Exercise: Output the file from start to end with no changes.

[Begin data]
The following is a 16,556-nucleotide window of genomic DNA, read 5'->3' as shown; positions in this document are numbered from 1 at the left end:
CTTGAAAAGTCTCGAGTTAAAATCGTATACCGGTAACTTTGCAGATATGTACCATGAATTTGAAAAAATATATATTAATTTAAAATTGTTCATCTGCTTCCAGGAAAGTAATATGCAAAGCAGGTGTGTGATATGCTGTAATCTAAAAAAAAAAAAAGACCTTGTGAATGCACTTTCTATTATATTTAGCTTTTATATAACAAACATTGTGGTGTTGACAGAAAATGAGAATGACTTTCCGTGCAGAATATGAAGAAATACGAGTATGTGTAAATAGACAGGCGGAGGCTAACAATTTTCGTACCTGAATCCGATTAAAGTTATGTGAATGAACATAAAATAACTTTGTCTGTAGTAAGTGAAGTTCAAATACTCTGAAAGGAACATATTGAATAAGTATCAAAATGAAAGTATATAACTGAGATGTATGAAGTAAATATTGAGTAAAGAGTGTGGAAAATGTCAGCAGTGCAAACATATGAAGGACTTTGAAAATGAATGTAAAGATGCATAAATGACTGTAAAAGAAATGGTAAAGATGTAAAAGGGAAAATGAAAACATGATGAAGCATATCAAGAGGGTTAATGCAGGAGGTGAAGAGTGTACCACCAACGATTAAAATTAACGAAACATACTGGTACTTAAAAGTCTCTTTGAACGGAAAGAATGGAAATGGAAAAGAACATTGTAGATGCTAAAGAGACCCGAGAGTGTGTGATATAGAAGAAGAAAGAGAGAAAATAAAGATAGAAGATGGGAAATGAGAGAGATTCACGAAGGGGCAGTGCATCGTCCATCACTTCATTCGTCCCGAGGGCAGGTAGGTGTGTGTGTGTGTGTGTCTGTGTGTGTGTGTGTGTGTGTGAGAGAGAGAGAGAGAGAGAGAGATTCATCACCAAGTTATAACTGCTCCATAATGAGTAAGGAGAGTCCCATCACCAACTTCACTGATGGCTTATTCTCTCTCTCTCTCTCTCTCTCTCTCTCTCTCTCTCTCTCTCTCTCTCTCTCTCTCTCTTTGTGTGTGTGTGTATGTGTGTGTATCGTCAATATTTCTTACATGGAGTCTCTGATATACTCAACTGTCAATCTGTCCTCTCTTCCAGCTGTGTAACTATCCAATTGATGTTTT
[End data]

The following is a 16,556-nucleotide window of genomic DNA, read 5'->3' as shown; positions in this document are numbered from 1 at the left end:
CTTGAAAAGTCTCGAGTTAAAATCGTATACCGGTAACTTTGCAGATATGTACCATGAATTTGAAAAAATATATATTAATTTAAAATTGTTCATCTGCTTCCAGGAAAGTAATATGCAAAGCAGGTGTGTGATATGCTGTAATCTAAAAAAAAAAAAAGACCTTGTGAATGCACTTTCTATTATATTTAGCTTTTATATAACAAACATTGTGGTGTTGACAGAAAATGAGAATGACTTTCCGTGCAGAATATGAAGAAATACGAGTATGTGTAAATAGACAGGCGGAGGCTAACAATTTTCGTACCTGAATCCGATTAAAGTTATGTGAATGAACATAAAATAACTTTGTCTGTAGTAAGTGAAGTTCAAATACTCTGAAAGGAACATATTGAATAAGTATCAAAATGAAAGTATATAACTGAGATGTATGAAGTAAATATTGAGTAAAGAGTGTGGAAAATGTCAGCAGTGCAAACATATGAAGGACTTTGAAAATGAATGTAAAGATGCATAAATGACTGTAAAAGAAATGGTAAAGATGTAAAAGGGAAAATGAAAACATGATGAAGCATATCAAGAGGGTTAATGCAGGAGGTGAAGAGTGTACCACCAACGATTAAAATTAACGAAACATACTGGTACTTAAAAGTCTCTTTGAACGGAAAGAATGGAAATGGAAAAGAACATTGTAGATGCTAAAGAGACCCGAGAGTGTGTGATATAGAAGAAGAAAGAGAGAAAATAAAGATAGAAGATGGGAAATGAGAGAGATTCACGAAGGGGCAGTGCATCGTCCATCACTTCATTCGTCCCGAGGGCAGGTAGGTGTGTGTGTGTGTGTGTCTGTGTGTGTGTGTGTGTGTGTGAGAGAGAGAGAGAGAGAGAGAGATTCATCACCAAGTTATAACTGCTCCATAATGAGTAAGGAGAGTCCCATCACCAACTTCACTGATGGCTTATTCTCTCTCTCTCTCTCTCTCTCTCTCTCTCTCTCTCTCTCTCTCTCTCTCTCTCTCTCTTTGTGTGTGTGTGTATGTGTGTGTATCGTCAATATTTCTTACATGGAGTCTCTGATATACTCAACTGTCAATCTGTCCTCTCTTCCAGCTGTGTAACTATCCAATTGATGTTTT